The HathiTrust repository contains almost 8.6 million digitized volumes, and about 2.2 million of those -- roughly 26 percent -- are in the public domain and currently available for non-consumptive research.
The model for implementing non-consumptive research is founded on a principle of trust but verify, where the researcher should generally be trusted to do the right thing and be given the freedoms to carry out creative research, but with mechanisms in place to ensure good behavior and adherence to rules. The security aspects of the project leverage research by Atul Prakash of University of Michigan, also a principal investigator on the project with Plale.
Leveraging cyberinfrastructure at Indiana University, including FutureGrid, and at the University of Illinois at Urbana-Champaign, the HTRC will provision a secure computational and data environment. "This collaborative cyberinfrastructure test-bed will serve as a proving ground for our research agenda around non-consumptive uses of the collection," said Robert H. McDonald, associate director in the IU Data to Insight Center and another principal investigator on the project.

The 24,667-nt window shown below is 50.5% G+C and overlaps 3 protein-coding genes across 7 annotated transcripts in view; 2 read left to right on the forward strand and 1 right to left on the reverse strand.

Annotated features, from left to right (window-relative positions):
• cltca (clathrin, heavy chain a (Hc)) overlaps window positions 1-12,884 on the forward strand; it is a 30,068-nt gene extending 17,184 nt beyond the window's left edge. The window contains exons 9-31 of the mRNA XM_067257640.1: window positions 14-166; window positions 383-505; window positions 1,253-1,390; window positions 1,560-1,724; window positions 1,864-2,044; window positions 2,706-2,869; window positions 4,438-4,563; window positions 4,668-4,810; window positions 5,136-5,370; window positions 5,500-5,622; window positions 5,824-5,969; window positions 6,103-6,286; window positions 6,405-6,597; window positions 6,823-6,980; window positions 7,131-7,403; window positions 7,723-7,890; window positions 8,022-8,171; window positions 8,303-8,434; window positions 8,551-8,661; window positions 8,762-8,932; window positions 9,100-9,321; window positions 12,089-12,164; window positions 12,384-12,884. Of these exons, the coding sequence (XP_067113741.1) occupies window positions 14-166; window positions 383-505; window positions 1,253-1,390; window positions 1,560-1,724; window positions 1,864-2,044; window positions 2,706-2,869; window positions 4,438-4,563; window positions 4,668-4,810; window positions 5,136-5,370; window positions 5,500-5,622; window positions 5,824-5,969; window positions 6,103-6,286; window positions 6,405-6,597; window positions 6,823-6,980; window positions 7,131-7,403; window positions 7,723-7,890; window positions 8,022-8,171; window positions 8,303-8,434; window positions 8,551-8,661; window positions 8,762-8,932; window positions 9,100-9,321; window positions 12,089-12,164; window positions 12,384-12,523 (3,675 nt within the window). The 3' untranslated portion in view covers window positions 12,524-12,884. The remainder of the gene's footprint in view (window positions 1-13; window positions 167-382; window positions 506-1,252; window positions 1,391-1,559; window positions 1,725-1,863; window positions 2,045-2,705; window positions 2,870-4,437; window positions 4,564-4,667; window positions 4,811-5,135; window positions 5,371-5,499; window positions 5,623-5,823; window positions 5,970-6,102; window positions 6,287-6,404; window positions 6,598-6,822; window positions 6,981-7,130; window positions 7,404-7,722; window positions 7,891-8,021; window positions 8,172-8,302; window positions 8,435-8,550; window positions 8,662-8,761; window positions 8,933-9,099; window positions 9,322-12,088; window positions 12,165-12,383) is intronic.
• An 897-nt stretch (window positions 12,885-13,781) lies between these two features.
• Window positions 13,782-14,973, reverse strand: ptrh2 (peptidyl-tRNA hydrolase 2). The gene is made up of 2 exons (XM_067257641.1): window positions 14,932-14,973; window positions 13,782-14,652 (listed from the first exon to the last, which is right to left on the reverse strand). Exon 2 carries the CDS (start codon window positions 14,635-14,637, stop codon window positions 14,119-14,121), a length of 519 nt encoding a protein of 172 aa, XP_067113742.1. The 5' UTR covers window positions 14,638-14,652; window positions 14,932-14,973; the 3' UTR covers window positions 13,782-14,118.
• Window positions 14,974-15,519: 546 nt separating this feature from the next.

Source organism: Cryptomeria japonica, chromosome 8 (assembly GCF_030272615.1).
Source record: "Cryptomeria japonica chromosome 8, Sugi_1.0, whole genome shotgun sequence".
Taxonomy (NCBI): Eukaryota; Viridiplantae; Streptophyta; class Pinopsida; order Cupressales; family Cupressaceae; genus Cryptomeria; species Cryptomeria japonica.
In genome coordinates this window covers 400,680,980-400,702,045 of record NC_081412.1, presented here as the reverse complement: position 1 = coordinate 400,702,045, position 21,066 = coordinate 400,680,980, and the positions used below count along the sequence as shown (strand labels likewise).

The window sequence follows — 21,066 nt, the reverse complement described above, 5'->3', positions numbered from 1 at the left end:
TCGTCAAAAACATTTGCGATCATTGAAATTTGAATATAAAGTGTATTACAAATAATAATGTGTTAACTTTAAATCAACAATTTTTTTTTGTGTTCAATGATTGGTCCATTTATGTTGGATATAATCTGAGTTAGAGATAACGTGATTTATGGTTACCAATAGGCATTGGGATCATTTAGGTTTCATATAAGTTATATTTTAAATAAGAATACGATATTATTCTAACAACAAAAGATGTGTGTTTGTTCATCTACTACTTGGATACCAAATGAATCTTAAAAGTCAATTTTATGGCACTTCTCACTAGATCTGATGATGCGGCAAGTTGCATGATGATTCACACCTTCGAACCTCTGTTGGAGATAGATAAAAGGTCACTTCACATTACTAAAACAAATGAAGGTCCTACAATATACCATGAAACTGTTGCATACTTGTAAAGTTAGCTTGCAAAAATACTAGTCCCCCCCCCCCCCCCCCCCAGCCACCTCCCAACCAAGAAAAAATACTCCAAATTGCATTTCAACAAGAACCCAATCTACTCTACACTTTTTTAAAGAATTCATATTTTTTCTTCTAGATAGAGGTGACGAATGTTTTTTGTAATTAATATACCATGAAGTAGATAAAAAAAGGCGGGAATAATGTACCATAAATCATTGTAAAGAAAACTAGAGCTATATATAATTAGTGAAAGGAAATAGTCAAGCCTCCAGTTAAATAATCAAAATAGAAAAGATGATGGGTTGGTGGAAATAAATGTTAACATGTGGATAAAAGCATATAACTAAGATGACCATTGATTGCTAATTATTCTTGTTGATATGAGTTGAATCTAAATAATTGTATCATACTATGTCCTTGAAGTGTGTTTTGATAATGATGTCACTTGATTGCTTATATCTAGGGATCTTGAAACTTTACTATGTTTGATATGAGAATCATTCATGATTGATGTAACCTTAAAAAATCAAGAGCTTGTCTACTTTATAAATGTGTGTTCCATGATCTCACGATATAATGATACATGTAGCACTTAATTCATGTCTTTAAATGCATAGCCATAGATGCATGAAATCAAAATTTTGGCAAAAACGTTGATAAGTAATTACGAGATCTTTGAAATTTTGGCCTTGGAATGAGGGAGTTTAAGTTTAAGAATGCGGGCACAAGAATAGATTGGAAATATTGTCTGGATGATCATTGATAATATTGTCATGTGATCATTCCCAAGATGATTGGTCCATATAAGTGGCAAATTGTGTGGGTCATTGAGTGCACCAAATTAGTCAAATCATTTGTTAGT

"In defining new methods of non-consumptive research of the HathiTrust digital corpus, the HathiTrust Research Center and the IU Data to Insight Center are enabling research faculty and the HathiTrust partner libraries to engage in groundbreaking new research across the corpus while maintaining the security and integrity of the collection and the researcher's fair-use access to its content," said Brenda Johnson, Ruth Lilly Dean of Libraries at Indiana University.
For questions about the HathiTrust Research Center and its Non-Consumptive Research Agenda contact Beth Plale at 812-855-4373.
The HathiTrust was created in 2008 through a partnership with the 12-university consortium known as the Committee on Institutional Cooperation (CIC), the 11 university libraries of the University of California system and the University of Virginia. Since that time HathiTrust has grown to encompass the research libraries of more than 50 institutions. HathiTrust was built to enable libraries a means to archive and provide access to their digital content, whether scanned volumes, special collections or born-digital materials. Preserving materials for the long term has long been a mission and driving force of leading research libraries. Their collections, accumulated over centuries, represent a treasury of cultural heritage and investment in the broad public good of promoting scholarship and advancing knowledge. The representation of these resources in digital form provides expanded opportunities for innovative use in research, teaching and learning, but must be done with careful attention to effective solutions for the curation and long-term preservation of digital assets.